This week, we will be looking at Zope. The material you need to know will be covered in class and in lab. There is no formal reading assignment, but you can take a look at the Zope Book on line. I have put a printout of this book in the department computer lab.

On Friday in class, you should be turning in a proposal for a final project. You can turn in either a group proposal or an individual proposal. Give a brief description of the Web site you would like to design and the interactive features that it will have. This is not a final proposal. You can change your mind later. If you have an idea and are looking for people to work with, you might want to send out an announcement to the cpsc37101 mail list on Webmail describing your idea. I will get mail sent to the cpsc37101 list, along with everyone in the class.

Seventh Week: October 10 and 12

There is no new reading for this shortened week. We will continue the coverage of cookies and PHP sessions on Wednesday. As we approach the midpoint of the course, it is time to start thinking about the final project for the course. On Friday, in a change of plan, there will be no lab. Instead, we will meet in our regular classroom and we will talk about the final project.

For the final project, I would prefer to have people work in groups on reasonably ambitious projects. I will not absolutely rule out individual projects, but if you have an idea for a project, I hope that you will think about how the project can be structured to include other people. In any case, each project will have to be approved before you begin serious work.

The basic requirement for the final project is that it involve the creation of an interactive Web site that uses server-side programming. I expect that the programming will be done in PHP. After we look at Zope, some of you might want to think about using that instead, since it would be more appropriate for certain types of projects. You will have to do some programming for the project, but you are also permitted and even encouraged to incorporate features from open-source projects such as or If you use other people's work, you must clearly identify it as such.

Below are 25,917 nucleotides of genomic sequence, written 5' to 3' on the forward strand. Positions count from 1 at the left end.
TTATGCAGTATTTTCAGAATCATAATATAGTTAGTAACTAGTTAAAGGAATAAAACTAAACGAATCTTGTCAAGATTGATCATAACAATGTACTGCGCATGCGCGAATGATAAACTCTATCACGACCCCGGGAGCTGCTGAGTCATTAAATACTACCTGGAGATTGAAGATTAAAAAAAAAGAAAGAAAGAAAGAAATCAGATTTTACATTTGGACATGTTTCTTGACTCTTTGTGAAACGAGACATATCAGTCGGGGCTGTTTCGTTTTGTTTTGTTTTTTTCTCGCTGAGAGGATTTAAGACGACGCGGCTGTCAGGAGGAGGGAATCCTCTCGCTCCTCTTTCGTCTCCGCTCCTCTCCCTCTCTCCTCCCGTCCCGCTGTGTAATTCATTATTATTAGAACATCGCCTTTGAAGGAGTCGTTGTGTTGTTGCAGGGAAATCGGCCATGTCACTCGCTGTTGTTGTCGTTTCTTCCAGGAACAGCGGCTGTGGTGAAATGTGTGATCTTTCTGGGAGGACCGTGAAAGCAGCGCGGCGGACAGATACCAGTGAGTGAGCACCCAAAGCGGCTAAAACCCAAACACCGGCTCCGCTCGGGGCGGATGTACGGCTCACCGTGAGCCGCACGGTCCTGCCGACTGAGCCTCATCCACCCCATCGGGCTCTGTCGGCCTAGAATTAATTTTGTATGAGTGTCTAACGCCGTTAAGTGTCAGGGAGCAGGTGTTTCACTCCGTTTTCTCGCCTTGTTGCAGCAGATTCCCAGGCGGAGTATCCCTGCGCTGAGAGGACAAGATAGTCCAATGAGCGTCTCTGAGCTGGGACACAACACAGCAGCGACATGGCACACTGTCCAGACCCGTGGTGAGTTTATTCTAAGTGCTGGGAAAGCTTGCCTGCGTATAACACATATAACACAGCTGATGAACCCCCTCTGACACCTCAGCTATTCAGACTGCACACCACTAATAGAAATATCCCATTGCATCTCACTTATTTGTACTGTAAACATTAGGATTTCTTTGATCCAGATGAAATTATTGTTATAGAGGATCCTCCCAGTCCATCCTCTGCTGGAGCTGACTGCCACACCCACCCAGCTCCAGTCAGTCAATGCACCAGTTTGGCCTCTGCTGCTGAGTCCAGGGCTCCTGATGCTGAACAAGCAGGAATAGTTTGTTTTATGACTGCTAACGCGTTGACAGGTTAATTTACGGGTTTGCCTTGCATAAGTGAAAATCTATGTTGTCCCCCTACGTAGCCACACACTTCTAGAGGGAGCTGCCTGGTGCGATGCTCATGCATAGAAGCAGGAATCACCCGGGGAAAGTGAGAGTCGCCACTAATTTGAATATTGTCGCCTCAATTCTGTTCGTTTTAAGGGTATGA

Here are some examples of possible projects: A system for setting up Web sites for a college course; an system that supports two-user or multi-user games over the Web; a site for HWS computer science alumni and current students. Over the summer, CIO Brian Young suggested that some people in the course develop an on-line version of the HWS room lottery. (One student has already expressed interest in a Res-Ed site that would include this.) There might be other opportunities for sites that would find actual use on campus. There is also the possibility of making your project the start of an open-source project that could be continued at Note that it is OK for several different groups to work on similar projects.

If you don't come up with a better idea, I will expect you to work in a group on a system for setting up Web sites for college courses at HWS. Such a site could include: a syllabus, on-line discussions, a grade book for the professor, a way of sending email to the class, the possibility of posting lectures or slides from the course, and perhaps some way of submitting papers or other assignments.

Sixth Week: October 1 to 5.

On Monday of this week, we will have one more class on PHP and MySQL. On Wednesday, we will begin to cover PHP "sessions", our last topic on PHP. The lab on Friday will be Part 1 of a two-part lab on sessions. There is no lab report due next week.

The reading for the week is Chapters 25 and 26 of the PHP Bible.

A combined lab report for parts 1 and 2 of Lab 4 is due on Friday. There is no class next Monday, because of the two-day break next week.

Fifth Week: September 24 to 28.